Hyperbaric oxygen therapy for traumatic brain injury: A systematic review of the evidence

Marian McDonagh, Mark Helfand, Susan Carson, Barry S. Russman

Research output: Contribution to journalArticlepeer-review

53 Scopus citations


McDonagh M, Helfand M, Carson S, Russman BS. Hyperbaric oxygen therapy for traumatic brain injury: a systematic review of the evidence. Arch Phys Med Rehabil 2004;85:1198-204. Objective To identify the benefits and harms of hyperbaric oxygen therapy (HBOT) to treat traumatic brain injury (TBI). Data sources MEDLINE, EMBASE, the Cochrane Library, HealthSTAR, CINAHL, MANTIS, professional society databases, and reference lists. Databases were searched from inception through December 2003. Study selection We included English-language studies of patients with TBI given HBOT and evaluating functional health outcomes. Data extraction Data were abstracted by 1 reviewer and checked by a second. Study quality was rated as good, fair, or poor. Data synthesis Two fair-quality randomized controlled trials of patients with severe brain injury reported conflicting results. One found no difference in mortality (48% HBOT vs 55% control) or morbidity at 1 year. In young patients with brainstem contusion, significantly more regained consciousness at 1 month with HBOT (67%) than control (11%) (P<.03). The other found a significant decrease in mortality in the HBOT group at 1 year (17%) compared with controls (31%) (P=.037). This decrease in mortality was accompanied by an increase in proportion of patients with severe disability. Patients with intracranial pressure (ICP) greater than 20mmHg or a Glasgow Coma Scale score of 4 to 6 had significantly lower mortality at 1 year than controls. Five observational studies did not provide better evidence of effectiveness or adverse events. Two indicated a potential for initially reducing elevated ICP in some patients. However, rebound elevations higher than pretreatment levels occurred in some patients. Adverse events, including seizures, pulmonary symptoms, and neurologic deterioration, were reported; however, no study systematically assessed adverse events, and none reported adverse events in control groups. Conclusions The evidence for HBOT for TBI is insufficient to prove effectiveness or ineffectiveness, and more high-quality studies are needed. The evidence indicates that there is a small chance of a mortality benefit, which may depend on subgroup selection. The effect on functional status and the incidence and clinical significance of adverse effects are unclear.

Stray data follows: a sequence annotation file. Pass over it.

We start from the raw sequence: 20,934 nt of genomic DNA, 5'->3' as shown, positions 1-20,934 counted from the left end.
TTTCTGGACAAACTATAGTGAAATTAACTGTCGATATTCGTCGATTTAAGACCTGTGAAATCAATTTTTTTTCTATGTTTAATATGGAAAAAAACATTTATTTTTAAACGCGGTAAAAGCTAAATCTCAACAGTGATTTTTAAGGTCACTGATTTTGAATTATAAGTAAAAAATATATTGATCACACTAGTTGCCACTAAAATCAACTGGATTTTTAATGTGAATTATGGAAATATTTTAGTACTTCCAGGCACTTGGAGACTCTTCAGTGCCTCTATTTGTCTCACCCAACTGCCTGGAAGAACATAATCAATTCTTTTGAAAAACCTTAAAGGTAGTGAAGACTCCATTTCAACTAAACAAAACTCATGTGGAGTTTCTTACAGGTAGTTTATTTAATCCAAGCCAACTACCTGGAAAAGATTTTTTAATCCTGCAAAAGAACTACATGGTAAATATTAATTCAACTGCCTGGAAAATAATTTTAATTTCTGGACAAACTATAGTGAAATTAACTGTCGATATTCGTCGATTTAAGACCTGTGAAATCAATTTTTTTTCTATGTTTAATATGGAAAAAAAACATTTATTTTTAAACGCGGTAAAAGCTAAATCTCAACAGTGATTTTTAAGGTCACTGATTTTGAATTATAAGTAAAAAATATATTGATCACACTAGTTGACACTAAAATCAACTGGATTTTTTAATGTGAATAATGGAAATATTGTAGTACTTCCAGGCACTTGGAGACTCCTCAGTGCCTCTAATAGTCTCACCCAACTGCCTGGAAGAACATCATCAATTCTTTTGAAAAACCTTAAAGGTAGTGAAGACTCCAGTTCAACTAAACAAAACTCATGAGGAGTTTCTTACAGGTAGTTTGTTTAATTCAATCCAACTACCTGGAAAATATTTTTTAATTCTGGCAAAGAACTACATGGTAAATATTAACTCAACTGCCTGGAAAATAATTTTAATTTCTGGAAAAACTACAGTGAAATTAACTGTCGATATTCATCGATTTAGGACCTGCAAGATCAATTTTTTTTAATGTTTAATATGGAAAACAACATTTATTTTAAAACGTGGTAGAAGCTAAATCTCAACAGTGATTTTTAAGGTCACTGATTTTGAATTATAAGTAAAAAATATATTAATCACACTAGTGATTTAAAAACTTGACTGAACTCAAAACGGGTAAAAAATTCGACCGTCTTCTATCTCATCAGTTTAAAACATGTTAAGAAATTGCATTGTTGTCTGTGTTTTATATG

Original languageEnglish (US)
Pages (from-to)1198-1204
Number of pages7
JournalArchives of Physical Medicine and Rehabilitation
Issue number7
StatePublished - Jul 2004


  • Brain injuries
  • Hyperbaric oxygenation
  • Intracranial pressure
  • Rehabilitation
  • Review (publication type)

ASJC Scopus subject areas

  • Physical Therapy, Sports Therapy and Rehabilitation
  • Rehabilitation


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